Friday, March 27, 2009

Franchisor Owed No Duty of Care to Injured Franchise Employee

This posting was written by Pete Reap, Editor of CCH Business Franchise Guide.

A franchisor of tire businesses owed no duty of care to an employee of one of its franchisees who was injured at work when a tire he was retreading exploded, the U.S. Court of Appeals in St. Louis has ruled. Thus, a federal district court's ruling—granting summary judgment in favor of the franchisor on the employee's claims—was affirmed.

The employee alleged that his injuries were proximately caused by the franchisor's negligent inspection of the regulator controlling air pressure at the curing rim station where he was working and the failure to warn the franchisee of its dangers.

Control Over Franchise Operations

The employee asserted that the franchisor owed him a duty of care because it (1) "retained control" over the operations of its franchisee and (2) assumed a specific duty to protect the employee from this dangerous condition by conducting annual safety inspections of the franchisee's operations.

The franchisor had nothing resembling the detailed control over the operative details of the work performed by the employee that was required to create a general duty of care to the employee, the court held. The franchisee purchased and set up the compressed-air system and developed and imposed its own safety standards regarding the use of compressed air, and the franchisor inspected the equipment only once each year.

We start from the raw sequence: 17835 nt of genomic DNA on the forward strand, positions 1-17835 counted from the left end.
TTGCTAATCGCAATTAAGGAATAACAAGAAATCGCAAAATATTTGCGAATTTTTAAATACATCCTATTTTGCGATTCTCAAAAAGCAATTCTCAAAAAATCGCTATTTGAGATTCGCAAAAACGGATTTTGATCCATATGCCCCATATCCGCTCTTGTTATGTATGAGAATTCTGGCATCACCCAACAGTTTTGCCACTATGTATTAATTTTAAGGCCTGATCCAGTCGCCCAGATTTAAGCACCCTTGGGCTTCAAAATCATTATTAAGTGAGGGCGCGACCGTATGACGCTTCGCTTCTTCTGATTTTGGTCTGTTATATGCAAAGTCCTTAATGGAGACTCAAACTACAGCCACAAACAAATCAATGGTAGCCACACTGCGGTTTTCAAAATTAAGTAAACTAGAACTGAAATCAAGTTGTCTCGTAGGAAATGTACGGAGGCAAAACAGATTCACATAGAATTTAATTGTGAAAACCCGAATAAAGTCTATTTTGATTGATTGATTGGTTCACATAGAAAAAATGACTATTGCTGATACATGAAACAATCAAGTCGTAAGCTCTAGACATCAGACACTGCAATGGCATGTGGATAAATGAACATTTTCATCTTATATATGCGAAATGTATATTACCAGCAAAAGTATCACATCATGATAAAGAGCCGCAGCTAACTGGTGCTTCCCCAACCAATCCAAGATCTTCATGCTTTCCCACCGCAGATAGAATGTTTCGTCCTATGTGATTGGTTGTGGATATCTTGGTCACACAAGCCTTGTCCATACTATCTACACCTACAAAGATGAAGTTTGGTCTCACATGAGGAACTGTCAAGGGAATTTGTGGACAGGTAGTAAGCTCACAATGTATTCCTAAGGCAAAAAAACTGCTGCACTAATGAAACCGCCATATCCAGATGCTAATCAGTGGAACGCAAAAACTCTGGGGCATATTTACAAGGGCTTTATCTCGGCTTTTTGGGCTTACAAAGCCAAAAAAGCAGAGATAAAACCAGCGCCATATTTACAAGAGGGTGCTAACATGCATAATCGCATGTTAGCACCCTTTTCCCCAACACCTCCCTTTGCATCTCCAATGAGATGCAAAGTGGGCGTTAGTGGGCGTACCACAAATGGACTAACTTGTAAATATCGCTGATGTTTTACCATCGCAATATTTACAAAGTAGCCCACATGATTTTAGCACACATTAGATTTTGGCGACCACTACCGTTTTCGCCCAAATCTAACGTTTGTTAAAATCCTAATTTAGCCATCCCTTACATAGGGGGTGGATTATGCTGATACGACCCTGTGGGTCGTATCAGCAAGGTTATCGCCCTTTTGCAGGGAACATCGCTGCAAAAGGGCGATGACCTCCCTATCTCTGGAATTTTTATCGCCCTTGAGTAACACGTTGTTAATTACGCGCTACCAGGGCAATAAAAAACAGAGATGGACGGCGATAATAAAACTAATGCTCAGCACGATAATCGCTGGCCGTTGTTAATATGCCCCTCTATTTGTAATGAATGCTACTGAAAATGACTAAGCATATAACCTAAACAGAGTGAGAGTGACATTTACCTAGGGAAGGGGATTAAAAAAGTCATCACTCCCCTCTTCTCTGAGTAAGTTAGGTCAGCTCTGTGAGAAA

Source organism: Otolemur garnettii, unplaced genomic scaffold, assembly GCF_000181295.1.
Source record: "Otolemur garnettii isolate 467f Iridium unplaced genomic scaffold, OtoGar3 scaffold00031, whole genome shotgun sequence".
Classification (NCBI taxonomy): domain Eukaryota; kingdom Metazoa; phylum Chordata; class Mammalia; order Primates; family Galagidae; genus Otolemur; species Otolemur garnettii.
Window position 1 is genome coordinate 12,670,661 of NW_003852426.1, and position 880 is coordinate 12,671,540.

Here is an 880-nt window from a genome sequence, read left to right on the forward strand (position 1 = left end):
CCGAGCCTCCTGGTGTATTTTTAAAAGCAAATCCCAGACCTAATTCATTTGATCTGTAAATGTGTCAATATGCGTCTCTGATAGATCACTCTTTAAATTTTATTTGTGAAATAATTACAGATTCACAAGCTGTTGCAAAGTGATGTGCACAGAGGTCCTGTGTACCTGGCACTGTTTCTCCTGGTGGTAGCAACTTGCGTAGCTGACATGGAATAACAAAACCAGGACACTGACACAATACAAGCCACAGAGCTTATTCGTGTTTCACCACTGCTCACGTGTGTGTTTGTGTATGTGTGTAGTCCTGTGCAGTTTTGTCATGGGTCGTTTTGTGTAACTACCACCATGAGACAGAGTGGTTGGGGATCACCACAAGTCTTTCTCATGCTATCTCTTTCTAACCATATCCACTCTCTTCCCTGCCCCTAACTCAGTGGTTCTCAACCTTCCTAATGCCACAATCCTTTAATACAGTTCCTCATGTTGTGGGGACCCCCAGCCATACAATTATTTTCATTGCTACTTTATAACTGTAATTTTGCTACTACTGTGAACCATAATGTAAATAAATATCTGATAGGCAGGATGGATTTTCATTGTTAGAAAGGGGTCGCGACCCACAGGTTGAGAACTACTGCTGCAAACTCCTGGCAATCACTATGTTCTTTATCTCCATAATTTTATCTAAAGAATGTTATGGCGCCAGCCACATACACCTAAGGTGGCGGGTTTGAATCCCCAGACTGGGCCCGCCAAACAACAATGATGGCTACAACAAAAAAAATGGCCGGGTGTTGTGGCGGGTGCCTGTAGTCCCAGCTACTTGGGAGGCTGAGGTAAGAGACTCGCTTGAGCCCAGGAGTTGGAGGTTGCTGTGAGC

Voluntary Assumption of Duty

In addition, the franchisor did not voluntarily assume a specific duty of care to the franchisee or its employees when one of the franchisor's employees conducted a routine annual safety inspection of the franchisee's operations eight months prior to the accident, according to the court.

There was no assumed duty because: (1) there was no evidence the franchisor's employee knew of any malfunction or dangerous condition affecting the air-pressure regulator; (2) even if the franchisor's employee failed to detect a malfunction, that did not increase the risk of harm that already existed; and (3) there was no evidence that the actions of the franchisor or its employee caused the franchisee or its employees not to take their own measures to ensure that the compressed air system was working properly.

The March 3 not-for-publication opinion is Schreyer v. Bandag, Inc., CCH Business Franchise Guide ¶14,091.

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